Stocks in Asia Pacific retreated for a second session on Friday, led by a more than 2% drop in South Korea. The selling was driven by the overnight rout on Wall Street amid fears of a second wave resurgence of the coronavirus pandemic.
Volatility has moved to the forefront with two trains of thought likely to fuel a two-sided trade that could lead to whip-saw action. One group of investors see the move as a positive, designed to alleviate some of the upside pressure. The other sees the steep sell-off as the start of a period of uncertainty driven by more cautious investors.
On Friday, Japan’s Nikkei 225 Index settled at 22305.48, down 167.43 or -0.75%. Hong Kong’s Hang Seng Index finished at 24301.38, down 178.77 or -0.73% and South Korea’s KOSPI Index closed at 2132.30, down 44.48 or -2.04%.
In China, the Shanghai Index settled at 2919.74, down 1.16 or -0.04% and Australia’s S&P/ASX 200 Index finished at 5847.80, down 112.80 or -1.89%.
A Pullback is Needed
“The market needed a breather,” Shaw and Partners’ Senior Investment Adviser Adam Dawes told CNBC’s “Street Signs” on Friday. “We’re really confident and comfortable with a pullback because … it’s somewhat needed going forward.”
“For the Australian market and for Asia markets this is a really good pullback,” Dawes said. “It’s now starting to give us some good opportunities to pick up some stocks that we’ve missed out previously.”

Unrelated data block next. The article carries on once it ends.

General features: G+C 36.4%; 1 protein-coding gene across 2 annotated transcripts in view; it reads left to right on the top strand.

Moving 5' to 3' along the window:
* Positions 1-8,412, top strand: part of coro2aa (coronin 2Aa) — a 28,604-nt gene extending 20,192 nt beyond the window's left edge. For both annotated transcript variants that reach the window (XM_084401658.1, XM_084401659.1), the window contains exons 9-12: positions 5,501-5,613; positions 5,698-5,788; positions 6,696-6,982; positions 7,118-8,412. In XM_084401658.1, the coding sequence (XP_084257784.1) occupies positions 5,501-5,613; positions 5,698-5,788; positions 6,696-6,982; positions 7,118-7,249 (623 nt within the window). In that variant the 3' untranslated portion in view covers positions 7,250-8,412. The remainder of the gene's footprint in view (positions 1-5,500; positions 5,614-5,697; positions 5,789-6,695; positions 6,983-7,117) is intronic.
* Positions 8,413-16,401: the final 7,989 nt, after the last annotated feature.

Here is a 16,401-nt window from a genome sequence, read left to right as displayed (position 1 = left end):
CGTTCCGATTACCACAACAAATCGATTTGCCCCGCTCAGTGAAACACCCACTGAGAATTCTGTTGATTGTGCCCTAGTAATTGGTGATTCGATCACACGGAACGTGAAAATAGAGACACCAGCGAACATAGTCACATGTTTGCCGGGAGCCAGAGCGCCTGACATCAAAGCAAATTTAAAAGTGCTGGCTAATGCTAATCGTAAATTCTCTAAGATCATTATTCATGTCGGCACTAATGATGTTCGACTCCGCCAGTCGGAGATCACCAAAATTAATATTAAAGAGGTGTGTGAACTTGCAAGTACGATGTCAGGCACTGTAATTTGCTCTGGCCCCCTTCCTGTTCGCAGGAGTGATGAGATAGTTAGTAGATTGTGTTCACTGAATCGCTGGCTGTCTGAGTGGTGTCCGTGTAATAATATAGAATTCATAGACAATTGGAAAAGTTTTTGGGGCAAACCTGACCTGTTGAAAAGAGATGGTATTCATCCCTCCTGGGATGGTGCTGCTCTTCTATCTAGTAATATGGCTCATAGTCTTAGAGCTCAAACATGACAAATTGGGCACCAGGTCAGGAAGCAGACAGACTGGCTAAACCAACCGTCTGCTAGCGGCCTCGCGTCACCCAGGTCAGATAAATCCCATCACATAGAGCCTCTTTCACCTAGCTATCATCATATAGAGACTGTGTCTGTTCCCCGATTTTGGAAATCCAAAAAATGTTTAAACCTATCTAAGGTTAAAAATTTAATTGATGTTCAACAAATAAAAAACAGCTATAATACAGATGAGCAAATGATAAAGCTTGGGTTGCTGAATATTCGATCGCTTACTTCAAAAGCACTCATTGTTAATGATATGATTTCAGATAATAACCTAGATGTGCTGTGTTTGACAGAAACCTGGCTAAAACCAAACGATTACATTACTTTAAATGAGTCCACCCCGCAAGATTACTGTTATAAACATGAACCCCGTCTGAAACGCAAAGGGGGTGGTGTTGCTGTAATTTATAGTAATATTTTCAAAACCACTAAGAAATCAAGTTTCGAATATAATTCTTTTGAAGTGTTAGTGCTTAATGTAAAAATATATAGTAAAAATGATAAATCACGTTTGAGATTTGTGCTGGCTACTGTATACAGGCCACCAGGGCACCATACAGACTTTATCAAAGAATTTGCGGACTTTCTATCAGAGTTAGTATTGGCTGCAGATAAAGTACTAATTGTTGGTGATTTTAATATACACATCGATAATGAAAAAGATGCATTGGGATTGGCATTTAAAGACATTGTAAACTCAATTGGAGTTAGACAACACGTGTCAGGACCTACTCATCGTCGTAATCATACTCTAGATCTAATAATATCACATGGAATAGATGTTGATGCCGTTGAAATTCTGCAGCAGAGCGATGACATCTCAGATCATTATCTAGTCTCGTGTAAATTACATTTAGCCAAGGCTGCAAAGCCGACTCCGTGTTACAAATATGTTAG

Or a New Period of Caution Begins
“Yesterday’s new infection numbers brought the total number of US COVID-19 cases to above two million, with a number of localized hotspots – 18 states are seeing an increase, including Arizona, Florida, Texas and parts of California. And globally, Wednesday’s new case load of 135,000 is the highest daily tally to date,” Ray Attrill, head of foreign exchange strategy at National Australia Bank, wrote in a note.
“Whether the latest COVID-19 news is fanning concerns about fresh lockdowns with all that entails for economic activity, or (and perhaps more realistic, in the US at least) a more extended period of cautious consumer behavior, it is doubtless a factor behind the sharp falls in stocks,” Attrill said.
China Stocks End Only Marginally Lower on Capital Market Reform Hopes
China stocks recouped earlier losses to finish only slightly lower on Friday, led by tech, as investors cheered Beijing’s pledge to push forward with capital market reforms, Reuters reported.
Investors in the A-Share market were encouraged after Beijing said it would publish reform policies for the Shenzhen start-up board to bolster its capital markets. The reforms are part of Beijing’s continued efforts to seek tech self-sufficiency following its launch of STAR Market last July.
Reuters also reported that China will ensure the special funds allocated from the central government this year will reach city and county levels directly to support firms and residents in difficulties, vice finance minister Xu Hongcai told reporters on Friday.